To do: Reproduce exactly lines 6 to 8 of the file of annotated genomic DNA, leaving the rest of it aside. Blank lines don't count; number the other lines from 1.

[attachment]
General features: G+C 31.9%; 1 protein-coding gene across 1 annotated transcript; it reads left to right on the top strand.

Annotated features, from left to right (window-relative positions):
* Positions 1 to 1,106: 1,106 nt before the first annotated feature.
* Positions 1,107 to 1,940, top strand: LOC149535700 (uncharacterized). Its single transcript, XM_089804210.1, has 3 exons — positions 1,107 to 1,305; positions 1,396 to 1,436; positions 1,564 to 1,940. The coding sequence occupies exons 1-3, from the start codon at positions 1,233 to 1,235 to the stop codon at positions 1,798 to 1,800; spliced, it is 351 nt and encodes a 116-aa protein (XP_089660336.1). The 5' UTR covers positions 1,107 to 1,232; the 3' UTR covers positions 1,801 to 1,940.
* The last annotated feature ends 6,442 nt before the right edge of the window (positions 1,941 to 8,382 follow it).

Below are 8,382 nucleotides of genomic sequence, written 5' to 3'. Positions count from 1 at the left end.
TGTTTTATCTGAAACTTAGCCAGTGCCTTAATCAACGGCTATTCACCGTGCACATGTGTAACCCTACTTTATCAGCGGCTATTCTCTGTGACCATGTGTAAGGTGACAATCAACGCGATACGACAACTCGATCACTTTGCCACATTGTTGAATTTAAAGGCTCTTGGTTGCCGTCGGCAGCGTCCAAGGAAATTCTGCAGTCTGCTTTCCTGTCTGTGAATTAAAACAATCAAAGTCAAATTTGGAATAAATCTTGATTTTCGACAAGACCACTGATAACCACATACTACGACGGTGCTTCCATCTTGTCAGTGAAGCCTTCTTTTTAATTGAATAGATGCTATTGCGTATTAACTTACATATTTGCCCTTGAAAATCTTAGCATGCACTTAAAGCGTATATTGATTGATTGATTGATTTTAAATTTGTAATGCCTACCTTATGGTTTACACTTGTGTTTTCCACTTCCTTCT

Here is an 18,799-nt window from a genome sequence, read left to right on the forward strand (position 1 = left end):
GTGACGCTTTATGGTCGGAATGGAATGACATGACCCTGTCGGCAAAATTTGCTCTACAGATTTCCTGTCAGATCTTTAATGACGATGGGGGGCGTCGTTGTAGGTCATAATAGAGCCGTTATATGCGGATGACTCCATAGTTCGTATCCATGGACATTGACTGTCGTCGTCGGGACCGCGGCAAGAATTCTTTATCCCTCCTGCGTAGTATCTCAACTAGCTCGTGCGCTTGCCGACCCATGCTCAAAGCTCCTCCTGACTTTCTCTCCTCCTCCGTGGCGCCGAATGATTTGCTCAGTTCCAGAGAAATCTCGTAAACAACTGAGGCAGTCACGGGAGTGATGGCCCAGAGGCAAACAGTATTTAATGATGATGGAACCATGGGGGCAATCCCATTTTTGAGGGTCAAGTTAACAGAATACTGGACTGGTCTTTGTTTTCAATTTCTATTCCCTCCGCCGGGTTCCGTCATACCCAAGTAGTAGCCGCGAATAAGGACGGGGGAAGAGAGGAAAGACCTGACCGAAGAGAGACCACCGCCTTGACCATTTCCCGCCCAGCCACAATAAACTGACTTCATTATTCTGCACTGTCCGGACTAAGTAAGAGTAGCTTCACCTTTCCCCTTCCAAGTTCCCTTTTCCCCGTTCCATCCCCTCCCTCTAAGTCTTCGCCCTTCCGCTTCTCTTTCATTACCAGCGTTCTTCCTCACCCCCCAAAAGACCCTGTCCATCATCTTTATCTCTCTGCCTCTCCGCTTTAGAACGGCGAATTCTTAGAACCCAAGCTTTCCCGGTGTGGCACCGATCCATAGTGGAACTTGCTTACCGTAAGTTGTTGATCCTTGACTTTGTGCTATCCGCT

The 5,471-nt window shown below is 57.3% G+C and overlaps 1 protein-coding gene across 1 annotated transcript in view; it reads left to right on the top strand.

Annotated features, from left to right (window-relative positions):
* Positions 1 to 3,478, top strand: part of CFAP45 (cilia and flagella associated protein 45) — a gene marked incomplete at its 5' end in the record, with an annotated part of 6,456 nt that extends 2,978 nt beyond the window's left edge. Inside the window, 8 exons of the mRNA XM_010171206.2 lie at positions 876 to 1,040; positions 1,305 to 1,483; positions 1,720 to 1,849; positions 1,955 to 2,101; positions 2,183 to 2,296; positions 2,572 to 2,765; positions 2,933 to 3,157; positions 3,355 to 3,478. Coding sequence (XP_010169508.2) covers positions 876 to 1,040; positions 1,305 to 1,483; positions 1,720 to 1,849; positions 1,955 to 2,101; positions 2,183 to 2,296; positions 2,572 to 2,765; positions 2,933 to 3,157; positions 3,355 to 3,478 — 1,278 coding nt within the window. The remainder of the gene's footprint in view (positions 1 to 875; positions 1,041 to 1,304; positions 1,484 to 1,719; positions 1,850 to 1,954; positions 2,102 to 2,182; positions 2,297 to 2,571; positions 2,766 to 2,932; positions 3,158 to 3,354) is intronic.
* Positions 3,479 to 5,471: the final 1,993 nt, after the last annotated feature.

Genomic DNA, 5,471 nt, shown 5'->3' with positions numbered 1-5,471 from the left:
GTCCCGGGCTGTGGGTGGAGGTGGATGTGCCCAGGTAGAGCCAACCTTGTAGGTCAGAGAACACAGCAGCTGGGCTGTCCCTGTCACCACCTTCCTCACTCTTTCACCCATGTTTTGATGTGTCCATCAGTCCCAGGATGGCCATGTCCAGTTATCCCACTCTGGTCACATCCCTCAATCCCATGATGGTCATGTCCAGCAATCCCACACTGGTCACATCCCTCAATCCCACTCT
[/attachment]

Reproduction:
Below are 8,382 nucleotides of genomic sequence, written 5' to 3'. Positions count from 1 at the left end.
TGTTTTATCTGAAACTTAGCCAGTGCCTTAATCAACGGCTATTCACCGTGCACATGTGTAACCCTACTTTATCAGCGGCTATTCTCTGTGACCATGTGTAAGGTGACAATCAACGCGATACGACAACTCGATCACTTTGCCACATTGTTGAATTTAAAGGCTCTTGGTTGCCGTCGGCAGCGTCCAAGGAAATTCTGCAGTCTGCTTTCCTGTCTGTGAATTAAAACAATCAAAGTCAAATTTGGAATAAATCTTGATTTTCGACAAGACCACTGATAACCACATACTACGACGGTGCTTCCATCTTGTCAGTGAAGCCTTCTTTTTAATTGAATAGATGCTATTGCGTATTAACTTACATATTTGCCCTTGAAAATCTTAGCATGCACTTAAAGCGTATATTGATTGATTGATTGATTTTAAATTTGTAATGCCTACCTTATGGTTTACACTTGTGTTTTCCACTTCCTTCT

Here is an 18,799-nt window from a genome sequence, read left to right on the forward strand (position 1 = left end):